Mum-of-three graduate backs new student support package from Welsh Government
Kayleigh Williams, 26, from Cardiff spent time in foster care as a teenager which interrupted her studies. She had ambitions of going to university but didn’t think she could afford it.
It was when Kayleigh enrolled on an access to higher education course at Cardiff and Vale college she realised that money needn’t be a barrier to going to university.
“At college, they said you need to apply for student loans. It just hadn’t clicked to me before that there was financial help available and that’s how you pay to go to university – that you don’t need to be from a rich background to do it. Sometimes you need it spelling out. Plus, being in and out of care, the information about student finance probably missed me.”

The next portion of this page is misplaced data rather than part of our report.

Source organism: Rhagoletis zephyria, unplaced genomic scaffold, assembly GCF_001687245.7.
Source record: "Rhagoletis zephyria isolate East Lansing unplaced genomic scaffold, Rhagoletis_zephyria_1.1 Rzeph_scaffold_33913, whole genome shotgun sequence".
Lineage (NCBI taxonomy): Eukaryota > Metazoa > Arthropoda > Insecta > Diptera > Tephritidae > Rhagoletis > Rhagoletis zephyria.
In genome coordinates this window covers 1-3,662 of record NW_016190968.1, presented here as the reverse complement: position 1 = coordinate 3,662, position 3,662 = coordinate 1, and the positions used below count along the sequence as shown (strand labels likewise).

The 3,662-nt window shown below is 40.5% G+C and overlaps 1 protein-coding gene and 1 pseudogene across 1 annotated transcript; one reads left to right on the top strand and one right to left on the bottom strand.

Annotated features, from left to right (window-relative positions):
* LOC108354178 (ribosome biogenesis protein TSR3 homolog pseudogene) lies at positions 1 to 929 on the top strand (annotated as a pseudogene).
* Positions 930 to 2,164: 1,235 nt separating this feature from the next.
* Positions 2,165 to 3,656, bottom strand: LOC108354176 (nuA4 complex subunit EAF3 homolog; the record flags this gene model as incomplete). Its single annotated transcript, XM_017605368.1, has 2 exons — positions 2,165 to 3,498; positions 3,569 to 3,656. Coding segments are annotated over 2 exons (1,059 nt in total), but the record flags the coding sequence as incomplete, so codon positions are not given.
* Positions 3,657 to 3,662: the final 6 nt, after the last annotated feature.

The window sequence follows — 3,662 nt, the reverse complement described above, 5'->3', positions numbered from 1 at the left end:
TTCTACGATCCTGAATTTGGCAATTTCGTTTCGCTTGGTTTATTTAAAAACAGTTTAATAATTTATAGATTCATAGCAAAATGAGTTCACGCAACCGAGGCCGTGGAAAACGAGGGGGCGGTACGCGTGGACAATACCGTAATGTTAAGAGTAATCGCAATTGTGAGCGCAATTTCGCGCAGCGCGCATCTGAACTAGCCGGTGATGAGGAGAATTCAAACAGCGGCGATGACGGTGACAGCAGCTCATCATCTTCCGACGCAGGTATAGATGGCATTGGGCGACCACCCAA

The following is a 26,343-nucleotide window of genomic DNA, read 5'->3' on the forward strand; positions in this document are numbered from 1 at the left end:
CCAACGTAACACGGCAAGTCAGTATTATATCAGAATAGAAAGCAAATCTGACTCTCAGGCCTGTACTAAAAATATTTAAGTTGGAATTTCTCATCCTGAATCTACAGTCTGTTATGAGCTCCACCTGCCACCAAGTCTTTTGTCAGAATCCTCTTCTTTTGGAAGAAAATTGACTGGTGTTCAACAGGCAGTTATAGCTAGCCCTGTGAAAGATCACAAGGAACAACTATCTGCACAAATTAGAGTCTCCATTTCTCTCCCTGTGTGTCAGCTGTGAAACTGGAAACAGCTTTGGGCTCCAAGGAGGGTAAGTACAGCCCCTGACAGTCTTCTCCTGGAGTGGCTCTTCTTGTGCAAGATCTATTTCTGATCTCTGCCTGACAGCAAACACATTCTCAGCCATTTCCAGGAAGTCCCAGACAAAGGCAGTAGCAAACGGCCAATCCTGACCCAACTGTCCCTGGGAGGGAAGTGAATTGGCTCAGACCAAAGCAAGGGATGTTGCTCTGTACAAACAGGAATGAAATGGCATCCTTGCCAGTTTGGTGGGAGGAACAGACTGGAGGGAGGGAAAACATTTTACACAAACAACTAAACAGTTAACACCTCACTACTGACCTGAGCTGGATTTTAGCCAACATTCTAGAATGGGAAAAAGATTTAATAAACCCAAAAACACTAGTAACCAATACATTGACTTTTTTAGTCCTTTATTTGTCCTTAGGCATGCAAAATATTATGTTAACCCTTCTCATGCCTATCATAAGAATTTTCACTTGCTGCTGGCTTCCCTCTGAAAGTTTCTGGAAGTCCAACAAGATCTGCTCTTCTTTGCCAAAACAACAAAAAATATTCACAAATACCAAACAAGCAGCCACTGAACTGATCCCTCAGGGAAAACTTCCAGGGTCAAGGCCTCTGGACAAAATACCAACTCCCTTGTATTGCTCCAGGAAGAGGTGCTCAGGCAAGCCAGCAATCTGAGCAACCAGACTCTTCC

Kayleigh graduated from Cardiff Metropolitan University in 2017 with a first-class honours degree in Health and Social Care. She is now going to work with the university on a project to raise the aspirations of children in care, and in September she’ll start a Master’s degree in teaching as she builds a career as an educational psychologist.
“If you don’t invest in yourself to progress and develop, how are you going to get anywhere in life?
I’ll be an educational psychologist and my university debt I can slowly pay back. It’s not a bank loan and there won’t be bailiffs threatening to take your stuff. I think it needs to be appreciated a bit more just how much help there is. I couldn’t have gone to university without it.
People research in detail where they’re going on holiday yet with something as life-changing as university, they don’t look into the detail. But you’re going to university to learn, so learning what financial help is available should be key.